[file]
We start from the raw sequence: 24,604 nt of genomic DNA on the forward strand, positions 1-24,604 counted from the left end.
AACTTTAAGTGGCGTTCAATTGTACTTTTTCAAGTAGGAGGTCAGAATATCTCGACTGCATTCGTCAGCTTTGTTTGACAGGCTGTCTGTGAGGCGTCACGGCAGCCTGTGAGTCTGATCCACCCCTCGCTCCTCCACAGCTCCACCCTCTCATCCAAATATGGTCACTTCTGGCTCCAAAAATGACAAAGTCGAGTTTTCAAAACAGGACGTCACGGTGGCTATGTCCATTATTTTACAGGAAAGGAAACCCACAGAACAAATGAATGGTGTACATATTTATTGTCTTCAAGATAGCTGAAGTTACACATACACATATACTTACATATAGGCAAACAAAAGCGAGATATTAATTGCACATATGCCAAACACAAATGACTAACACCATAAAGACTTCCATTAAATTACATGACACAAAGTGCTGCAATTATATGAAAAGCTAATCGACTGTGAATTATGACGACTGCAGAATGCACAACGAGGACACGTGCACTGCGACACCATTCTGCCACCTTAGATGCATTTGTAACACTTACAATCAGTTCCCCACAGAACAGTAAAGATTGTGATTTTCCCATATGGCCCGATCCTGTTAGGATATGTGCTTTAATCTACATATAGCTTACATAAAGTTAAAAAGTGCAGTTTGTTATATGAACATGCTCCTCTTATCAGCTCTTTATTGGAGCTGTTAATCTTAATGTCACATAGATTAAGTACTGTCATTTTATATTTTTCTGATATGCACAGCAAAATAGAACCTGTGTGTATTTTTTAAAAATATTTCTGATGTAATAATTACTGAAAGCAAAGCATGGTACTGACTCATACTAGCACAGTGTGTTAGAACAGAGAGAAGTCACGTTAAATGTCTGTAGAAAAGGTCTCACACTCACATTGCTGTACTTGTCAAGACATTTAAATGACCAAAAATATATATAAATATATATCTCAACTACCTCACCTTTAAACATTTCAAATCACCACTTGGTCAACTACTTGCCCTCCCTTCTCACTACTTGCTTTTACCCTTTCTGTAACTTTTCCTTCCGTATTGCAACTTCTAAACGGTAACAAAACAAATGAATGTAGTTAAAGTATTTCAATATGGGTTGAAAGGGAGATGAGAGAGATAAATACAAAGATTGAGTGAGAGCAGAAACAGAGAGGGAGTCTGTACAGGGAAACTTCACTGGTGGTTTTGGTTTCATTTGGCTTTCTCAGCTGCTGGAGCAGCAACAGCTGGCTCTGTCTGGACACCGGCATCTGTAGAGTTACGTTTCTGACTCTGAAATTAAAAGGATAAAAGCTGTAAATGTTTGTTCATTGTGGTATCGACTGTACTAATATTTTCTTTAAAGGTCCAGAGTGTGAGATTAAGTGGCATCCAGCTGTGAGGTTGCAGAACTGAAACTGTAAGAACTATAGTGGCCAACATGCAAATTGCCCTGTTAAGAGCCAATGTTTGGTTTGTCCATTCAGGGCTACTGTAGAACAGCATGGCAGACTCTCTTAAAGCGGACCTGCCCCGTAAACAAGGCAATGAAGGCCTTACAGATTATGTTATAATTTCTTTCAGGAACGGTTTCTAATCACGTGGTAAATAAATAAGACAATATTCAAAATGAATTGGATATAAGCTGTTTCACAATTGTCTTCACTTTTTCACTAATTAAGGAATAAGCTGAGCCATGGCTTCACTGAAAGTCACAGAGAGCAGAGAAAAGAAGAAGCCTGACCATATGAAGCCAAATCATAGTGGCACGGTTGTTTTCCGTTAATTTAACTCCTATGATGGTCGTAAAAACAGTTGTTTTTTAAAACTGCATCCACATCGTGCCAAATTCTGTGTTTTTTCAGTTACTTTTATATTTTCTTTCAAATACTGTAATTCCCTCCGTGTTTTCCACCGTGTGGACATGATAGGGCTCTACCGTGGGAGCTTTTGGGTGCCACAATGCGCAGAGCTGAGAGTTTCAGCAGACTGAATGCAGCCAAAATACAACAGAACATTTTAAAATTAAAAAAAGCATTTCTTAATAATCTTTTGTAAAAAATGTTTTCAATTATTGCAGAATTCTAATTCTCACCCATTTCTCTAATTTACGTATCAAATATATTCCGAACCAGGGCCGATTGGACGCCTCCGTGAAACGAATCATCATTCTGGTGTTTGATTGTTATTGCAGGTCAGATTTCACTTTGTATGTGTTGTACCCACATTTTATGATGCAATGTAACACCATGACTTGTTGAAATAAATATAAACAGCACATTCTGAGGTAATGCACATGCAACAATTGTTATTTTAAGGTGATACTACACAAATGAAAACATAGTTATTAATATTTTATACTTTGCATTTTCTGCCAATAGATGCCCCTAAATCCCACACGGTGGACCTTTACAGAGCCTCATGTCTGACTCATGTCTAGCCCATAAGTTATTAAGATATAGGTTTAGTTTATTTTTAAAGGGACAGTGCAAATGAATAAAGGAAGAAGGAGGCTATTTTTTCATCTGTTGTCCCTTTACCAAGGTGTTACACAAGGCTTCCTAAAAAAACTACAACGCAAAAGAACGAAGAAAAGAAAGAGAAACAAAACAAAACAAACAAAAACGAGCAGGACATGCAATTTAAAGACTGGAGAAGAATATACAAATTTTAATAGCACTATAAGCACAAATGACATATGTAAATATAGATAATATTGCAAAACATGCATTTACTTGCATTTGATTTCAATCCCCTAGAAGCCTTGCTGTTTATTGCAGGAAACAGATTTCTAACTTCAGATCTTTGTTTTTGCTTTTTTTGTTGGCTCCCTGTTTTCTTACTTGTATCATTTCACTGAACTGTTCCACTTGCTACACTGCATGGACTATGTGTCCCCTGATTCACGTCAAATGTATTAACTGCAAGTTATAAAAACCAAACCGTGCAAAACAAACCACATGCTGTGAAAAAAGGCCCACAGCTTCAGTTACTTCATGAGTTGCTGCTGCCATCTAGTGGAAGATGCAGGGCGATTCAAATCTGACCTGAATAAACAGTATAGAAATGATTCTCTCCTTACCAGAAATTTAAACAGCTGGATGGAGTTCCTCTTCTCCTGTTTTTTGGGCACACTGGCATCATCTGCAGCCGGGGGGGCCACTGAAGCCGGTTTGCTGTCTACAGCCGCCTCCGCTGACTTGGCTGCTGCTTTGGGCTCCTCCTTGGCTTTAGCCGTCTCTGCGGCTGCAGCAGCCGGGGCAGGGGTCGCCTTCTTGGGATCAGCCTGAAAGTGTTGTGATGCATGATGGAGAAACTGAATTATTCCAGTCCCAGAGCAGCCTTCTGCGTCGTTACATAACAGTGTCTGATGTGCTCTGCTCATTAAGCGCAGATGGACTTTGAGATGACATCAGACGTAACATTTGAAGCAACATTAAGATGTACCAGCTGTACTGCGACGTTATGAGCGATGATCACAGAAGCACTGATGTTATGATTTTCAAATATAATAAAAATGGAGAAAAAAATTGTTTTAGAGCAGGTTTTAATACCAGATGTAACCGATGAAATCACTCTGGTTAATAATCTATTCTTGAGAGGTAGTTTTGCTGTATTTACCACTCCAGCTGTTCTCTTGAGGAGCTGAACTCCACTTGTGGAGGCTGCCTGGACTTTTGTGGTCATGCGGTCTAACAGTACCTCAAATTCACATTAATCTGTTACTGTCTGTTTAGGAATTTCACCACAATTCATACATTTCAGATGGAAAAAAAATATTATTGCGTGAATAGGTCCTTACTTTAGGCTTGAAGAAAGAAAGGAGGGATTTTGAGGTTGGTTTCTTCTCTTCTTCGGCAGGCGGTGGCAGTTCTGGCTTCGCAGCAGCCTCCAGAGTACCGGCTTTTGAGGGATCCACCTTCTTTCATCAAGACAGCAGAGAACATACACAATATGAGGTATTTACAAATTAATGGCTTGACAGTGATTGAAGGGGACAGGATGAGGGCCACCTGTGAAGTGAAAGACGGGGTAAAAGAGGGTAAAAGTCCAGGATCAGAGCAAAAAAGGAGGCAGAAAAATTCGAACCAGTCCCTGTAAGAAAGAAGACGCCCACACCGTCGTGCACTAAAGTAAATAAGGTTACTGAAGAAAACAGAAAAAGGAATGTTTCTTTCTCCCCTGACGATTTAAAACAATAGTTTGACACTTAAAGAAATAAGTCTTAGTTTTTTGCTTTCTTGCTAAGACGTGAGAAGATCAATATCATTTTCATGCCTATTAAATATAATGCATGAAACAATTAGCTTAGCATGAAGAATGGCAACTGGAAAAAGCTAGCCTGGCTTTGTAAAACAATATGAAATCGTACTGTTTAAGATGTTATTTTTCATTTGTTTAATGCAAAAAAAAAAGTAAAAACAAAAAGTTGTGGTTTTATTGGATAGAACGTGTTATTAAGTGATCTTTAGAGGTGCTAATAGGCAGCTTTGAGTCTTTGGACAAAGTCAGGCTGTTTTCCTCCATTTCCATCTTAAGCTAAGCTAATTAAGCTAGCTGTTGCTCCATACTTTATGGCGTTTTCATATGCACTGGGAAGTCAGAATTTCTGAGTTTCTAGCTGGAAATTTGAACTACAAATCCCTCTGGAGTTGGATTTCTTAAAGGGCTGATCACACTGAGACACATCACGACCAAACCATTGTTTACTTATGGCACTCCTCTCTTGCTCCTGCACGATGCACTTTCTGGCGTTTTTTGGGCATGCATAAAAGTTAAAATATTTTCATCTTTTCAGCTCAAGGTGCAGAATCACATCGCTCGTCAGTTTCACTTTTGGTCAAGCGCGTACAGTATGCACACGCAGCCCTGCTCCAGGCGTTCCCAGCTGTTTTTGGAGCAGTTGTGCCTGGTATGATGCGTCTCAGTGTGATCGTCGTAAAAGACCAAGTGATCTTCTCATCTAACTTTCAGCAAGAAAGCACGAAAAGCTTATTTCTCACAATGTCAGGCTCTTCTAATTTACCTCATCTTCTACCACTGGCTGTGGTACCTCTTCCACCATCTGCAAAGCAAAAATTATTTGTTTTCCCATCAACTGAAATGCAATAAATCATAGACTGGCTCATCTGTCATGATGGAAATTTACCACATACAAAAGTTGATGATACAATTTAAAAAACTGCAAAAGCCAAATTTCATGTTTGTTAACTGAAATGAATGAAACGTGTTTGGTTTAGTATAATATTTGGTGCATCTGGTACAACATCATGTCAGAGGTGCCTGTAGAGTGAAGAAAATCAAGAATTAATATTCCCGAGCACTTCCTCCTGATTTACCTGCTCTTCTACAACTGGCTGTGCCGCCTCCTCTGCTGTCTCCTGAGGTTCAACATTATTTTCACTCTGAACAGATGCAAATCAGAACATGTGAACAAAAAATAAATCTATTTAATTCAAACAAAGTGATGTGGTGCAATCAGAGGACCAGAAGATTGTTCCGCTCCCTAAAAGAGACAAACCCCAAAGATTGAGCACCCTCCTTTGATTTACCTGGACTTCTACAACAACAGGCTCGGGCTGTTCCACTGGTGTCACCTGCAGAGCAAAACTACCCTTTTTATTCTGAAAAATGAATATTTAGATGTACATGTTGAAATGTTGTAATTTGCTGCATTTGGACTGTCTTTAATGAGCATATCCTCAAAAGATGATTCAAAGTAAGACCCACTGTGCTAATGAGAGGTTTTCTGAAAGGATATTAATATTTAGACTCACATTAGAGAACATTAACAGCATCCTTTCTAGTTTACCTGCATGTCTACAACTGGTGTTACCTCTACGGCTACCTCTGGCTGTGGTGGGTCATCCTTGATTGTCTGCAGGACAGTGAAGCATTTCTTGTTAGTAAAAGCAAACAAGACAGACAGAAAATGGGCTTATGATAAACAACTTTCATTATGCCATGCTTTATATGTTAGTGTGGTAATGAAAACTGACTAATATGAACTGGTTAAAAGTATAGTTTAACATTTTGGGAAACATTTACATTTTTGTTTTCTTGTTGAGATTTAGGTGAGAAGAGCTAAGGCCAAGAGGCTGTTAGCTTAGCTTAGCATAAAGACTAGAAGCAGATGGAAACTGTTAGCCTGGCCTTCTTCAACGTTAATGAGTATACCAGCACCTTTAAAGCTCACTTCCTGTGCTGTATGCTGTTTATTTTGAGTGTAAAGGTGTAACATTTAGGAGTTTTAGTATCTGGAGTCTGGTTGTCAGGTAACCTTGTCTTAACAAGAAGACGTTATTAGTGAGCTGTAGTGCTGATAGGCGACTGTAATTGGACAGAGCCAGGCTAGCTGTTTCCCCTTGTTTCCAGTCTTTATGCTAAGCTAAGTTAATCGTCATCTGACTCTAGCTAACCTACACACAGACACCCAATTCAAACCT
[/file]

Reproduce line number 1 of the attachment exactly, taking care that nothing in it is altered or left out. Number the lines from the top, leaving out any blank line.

We start from the raw sequence: 24,604 nt of genomic DNA on the forward strand, positions 1-24,604 counted from the left end.